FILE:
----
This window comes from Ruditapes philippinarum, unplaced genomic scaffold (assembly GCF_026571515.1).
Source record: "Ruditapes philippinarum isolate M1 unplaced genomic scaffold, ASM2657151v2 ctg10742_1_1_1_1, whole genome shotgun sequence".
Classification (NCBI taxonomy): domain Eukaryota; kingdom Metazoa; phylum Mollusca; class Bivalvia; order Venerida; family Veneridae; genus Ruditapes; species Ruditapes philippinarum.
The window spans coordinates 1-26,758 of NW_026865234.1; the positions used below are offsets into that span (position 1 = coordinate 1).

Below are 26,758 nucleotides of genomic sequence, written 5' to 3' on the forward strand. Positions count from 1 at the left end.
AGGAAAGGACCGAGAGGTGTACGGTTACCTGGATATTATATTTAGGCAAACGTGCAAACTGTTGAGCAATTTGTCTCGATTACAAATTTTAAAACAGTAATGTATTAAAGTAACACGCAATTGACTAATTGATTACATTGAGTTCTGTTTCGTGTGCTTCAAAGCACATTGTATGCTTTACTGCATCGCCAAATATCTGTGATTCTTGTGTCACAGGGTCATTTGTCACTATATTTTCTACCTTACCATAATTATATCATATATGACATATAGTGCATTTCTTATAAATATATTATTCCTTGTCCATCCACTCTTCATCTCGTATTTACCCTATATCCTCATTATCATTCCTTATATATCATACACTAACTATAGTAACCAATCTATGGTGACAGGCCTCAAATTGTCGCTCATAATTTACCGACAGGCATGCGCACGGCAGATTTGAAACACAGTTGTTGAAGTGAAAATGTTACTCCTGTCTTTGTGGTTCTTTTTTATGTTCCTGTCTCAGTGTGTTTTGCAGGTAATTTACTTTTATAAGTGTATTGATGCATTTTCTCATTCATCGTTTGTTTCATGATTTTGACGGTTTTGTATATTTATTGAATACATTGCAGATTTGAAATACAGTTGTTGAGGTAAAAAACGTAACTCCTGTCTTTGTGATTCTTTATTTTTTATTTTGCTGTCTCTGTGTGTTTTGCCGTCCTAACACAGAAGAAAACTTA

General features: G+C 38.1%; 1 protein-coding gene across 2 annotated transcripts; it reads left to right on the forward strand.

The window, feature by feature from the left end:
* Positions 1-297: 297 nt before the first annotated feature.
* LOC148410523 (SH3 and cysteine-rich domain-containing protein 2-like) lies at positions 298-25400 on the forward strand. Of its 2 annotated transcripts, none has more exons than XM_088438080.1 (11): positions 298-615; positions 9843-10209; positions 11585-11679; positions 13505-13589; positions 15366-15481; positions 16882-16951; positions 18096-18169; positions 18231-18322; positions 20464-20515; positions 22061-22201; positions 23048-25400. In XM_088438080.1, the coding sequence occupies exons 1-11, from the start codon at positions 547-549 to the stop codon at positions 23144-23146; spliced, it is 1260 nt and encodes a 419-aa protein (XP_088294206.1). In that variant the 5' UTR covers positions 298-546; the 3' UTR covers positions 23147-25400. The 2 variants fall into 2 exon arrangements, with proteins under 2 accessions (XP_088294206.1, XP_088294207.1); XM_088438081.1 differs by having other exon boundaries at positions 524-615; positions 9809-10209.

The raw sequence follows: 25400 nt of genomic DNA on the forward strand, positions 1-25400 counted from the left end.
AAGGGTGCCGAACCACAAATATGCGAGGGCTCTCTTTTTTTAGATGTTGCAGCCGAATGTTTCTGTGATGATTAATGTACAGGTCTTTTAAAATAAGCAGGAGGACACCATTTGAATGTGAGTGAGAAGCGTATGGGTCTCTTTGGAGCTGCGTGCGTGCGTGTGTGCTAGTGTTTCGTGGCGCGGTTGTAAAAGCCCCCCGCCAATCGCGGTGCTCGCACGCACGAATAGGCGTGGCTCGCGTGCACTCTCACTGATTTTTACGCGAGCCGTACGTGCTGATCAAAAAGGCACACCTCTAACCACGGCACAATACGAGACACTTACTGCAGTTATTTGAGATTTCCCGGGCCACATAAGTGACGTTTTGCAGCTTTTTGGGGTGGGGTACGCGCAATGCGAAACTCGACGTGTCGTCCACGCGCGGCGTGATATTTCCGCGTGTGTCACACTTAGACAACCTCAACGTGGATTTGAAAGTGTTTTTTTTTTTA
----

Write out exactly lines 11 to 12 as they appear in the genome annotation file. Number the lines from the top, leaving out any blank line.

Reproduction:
The raw sequence follows: 25400 nt of genomic DNA on the forward strand, positions 1-25400 counted from the left end.
AAGGGTGCCGAACCACAAATATGCGAGGGCTCTCTTTTTTTAGATGTTGCAGCCGAATGTTTCTGTGATGATTAATGTACAGGTCTTTTAAAATAAGCAGGAGGACACCATTTGAATGTGAGTGAGAAGCGTATGGGTCTCTTTGGAGCTGCGTGCGTGCGTGTGTGCTAGTGTTTCGTGGCGCGGTTGTAAAAGCCCCCCGCCAATCGCGGTGCTCGCACGCACGAATAGGCGTGGCTCGCGTGCACTCTCACTGATTTTTACGCGAGCCGTACGTGCTGATCAAAAAGGCACACCTCTAACCACGGCACAATACGAGACACTTACTGCAGTTATTTGAGATTTCCCGGGCCACATAAGTGACGTTTTGCAGCTTTTTGGGGTGGGGTACGCGCAATGCGAAACTCGACGTGTCGTCCACGCGCGGCGTGATATTTCCGCGTGTGTCACACTTAGACAACCTCAACGTGGATTTGAAAGTGTTTTTTTTTTTA